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bergman99 has a Gold Membership
Gold Member

May 07 at 10:44 PM

flaw in program?

MyPlate uses the Harris Benedict BMR formula to determine how many calories it takes to maintain your weight at rest, then adds calories to that number based on your activity level to get your adjusted number of calories to maintain. If you rate yourself as moderately active instead of sedentary, for example, your daily calories to maintain goes up. It then subtracts calories, if you want to lose weight, based on the rate at which you want to lose, to set a daily calorie goal. For example, to lose one pound a week, it takes 500 calories a day off your Harris Benedict BMR that's first been adjusted by a factor that reflects how active you are ( BMR x 1.2 for sedentary, BMR x 1.375 for lightly active, x 1.55 for moderately active, x 1.725 for very active, x 1.9 for super active...)

The problem with then adding back what you've exercised off and telling you that you can eat that much more is apparent: you're being allowed the same expended calories twice. Supposedly, in my case, I can lose two pounds per week and still take in 1289 calories, suggesting that the number of calories needed to maintain my weight is 2,289. I could only need that many to maintain my weight, however, if I factored up Harris Benedict by 1.8-in other words, if I'm very active. Bottom line, if I eat 1289 calories PLUS the roughly 500 calories per day I walk off (I average 4-5 miles per day at a good pace), no way can I lose 2 pounds per week. I'd be allowing myself to eat the calories expended by walking even though my "allowed" calories already have that amount of activity factored in.

I deal with this by rating myself lightly active or sedentary even though I'm very active. It doesn't matter which I use since the program won't bring your calorie goal below 1,200 and both 'lightly active' and 'sedentary' would bring me below that number if I want to omit 1,000 per day for a 2 lb weekly loss.

Is this the best way to deal with what I consider a flaw in the product?

• ivorygrey has a Gold Membership
Gold Member

May 12 at 02:38 PM

Hi there!

This why we recommend only tracking deliberate exercise and not your every day activity. If you have any questions regarding this, feel free to reach out to us at support@livestrong.com.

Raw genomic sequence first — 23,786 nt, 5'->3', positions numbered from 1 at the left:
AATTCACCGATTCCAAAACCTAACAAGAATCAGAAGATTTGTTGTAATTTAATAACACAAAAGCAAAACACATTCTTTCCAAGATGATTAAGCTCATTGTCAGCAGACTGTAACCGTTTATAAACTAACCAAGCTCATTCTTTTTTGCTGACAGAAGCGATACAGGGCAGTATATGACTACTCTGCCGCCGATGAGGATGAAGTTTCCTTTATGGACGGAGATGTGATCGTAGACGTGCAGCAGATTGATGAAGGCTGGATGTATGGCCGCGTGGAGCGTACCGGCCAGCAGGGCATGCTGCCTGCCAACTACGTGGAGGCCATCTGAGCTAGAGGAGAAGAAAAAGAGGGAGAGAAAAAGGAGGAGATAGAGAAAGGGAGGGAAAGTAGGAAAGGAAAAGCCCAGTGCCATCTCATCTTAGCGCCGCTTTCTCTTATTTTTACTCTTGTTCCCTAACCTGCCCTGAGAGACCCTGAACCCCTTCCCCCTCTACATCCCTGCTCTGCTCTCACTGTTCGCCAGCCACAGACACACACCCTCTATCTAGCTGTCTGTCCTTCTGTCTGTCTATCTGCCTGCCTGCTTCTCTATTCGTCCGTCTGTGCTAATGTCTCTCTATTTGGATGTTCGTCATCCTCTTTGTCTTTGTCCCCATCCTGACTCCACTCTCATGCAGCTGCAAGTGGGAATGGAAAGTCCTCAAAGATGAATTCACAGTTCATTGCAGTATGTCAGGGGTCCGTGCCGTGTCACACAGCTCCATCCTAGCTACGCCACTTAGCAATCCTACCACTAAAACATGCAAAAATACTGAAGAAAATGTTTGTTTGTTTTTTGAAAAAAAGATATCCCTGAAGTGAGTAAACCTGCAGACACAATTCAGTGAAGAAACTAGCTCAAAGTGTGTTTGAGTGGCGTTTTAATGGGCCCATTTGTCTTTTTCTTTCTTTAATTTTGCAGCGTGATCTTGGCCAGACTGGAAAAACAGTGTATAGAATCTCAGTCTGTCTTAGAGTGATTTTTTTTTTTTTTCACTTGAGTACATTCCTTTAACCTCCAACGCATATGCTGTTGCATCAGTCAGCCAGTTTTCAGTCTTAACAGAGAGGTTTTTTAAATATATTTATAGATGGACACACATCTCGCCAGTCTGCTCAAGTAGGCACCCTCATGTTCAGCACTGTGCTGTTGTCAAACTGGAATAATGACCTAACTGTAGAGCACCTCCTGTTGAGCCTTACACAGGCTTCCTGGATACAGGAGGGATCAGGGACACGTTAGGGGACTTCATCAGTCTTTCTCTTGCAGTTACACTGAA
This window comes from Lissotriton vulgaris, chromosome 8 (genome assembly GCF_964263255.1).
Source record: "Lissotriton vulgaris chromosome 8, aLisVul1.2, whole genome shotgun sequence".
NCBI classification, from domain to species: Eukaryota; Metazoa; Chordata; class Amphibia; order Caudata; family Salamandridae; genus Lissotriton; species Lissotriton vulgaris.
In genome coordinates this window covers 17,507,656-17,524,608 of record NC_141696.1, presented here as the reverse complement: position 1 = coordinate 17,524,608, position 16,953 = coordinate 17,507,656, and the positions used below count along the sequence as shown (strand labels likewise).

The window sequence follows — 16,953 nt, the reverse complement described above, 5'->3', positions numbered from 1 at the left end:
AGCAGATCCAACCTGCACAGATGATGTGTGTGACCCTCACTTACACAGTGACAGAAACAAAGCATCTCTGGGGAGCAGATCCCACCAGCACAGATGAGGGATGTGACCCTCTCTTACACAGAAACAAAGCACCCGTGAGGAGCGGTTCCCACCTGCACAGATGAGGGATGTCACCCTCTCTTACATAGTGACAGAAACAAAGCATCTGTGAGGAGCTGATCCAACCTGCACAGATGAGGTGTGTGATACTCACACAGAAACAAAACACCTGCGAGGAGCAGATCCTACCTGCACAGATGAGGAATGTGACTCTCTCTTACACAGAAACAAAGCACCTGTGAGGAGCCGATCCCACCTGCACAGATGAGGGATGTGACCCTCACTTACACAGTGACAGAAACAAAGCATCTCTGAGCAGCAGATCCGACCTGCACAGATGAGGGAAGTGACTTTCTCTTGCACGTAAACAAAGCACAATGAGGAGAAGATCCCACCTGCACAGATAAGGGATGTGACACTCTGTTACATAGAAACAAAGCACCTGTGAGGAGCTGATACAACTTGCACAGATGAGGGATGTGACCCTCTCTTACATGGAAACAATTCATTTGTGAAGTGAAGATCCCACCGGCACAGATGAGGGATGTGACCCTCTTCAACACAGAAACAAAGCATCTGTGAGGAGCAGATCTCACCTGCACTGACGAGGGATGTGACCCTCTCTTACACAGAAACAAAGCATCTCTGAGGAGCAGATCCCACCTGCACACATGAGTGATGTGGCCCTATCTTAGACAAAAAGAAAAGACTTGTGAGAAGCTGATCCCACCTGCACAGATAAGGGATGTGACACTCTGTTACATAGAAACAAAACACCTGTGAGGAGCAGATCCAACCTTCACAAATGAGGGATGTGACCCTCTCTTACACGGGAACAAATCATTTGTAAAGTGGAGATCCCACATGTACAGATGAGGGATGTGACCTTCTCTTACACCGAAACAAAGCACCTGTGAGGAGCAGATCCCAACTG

Thank you!

• bergman99 has a Gold Membership
Gold Member

Jun 09 at 05:00 PM

I think you might have missed my point. By "only track deliberate exercise" are you agreeing with me that you have to classify yourself as sedentary, even if you're very active, since what you work off is going to be added back into your allowed calories for the day? Otherwise, aren't you tracking your deliberate exercise twice? once in your HB 'maintenance' number the program will assign if you describe yourself as very active, and again in your tracking of deliberate exercise (in my case, the miles walked and counted by my fitness tracker)?

• ivorygrey has a Gold Membership
Gold Member

Jun 10 at 03:03 PM

Your Activity Level should be chosen based on your day to day activities (ie. your job and/or daily home activities), not including deliberate exercise. Please take a look at the descriptions and examples below to help you determine your Activity Level.

Sedentary

At work - You work in an office and spend most of your day sitting
Career Examples: Secretary, College Student, Receptionist, etc...

At home - You are working on the computer, reading, watching television, or just generally lounging around

Lightly Active

At work - You are up on your feet walking and moving around throughout the day, but you're not really increasing your heart rate
Career Examples: Teacher, Car Salesperson, Museum Curator, etc...

At home - You are continually alternating between running errands and sitting at home reading or writing

Moderately Active

At work - You are moving around most of the day, and sometimes you break a little sweat
Career Examples: Landscaper, Stay at Home Parent, Mail Carrier, etc...

At home - You are doing gardening, housework and cleaning for the majority of the day

Very Active

At work - Your job is labor intensive causing your heart rate to move up and down throughout the day
Career Example: Professional Athlete, Waitress, Construction Worker, etc...

At home - You never stop moving and are constantly moving and lifting heavy objects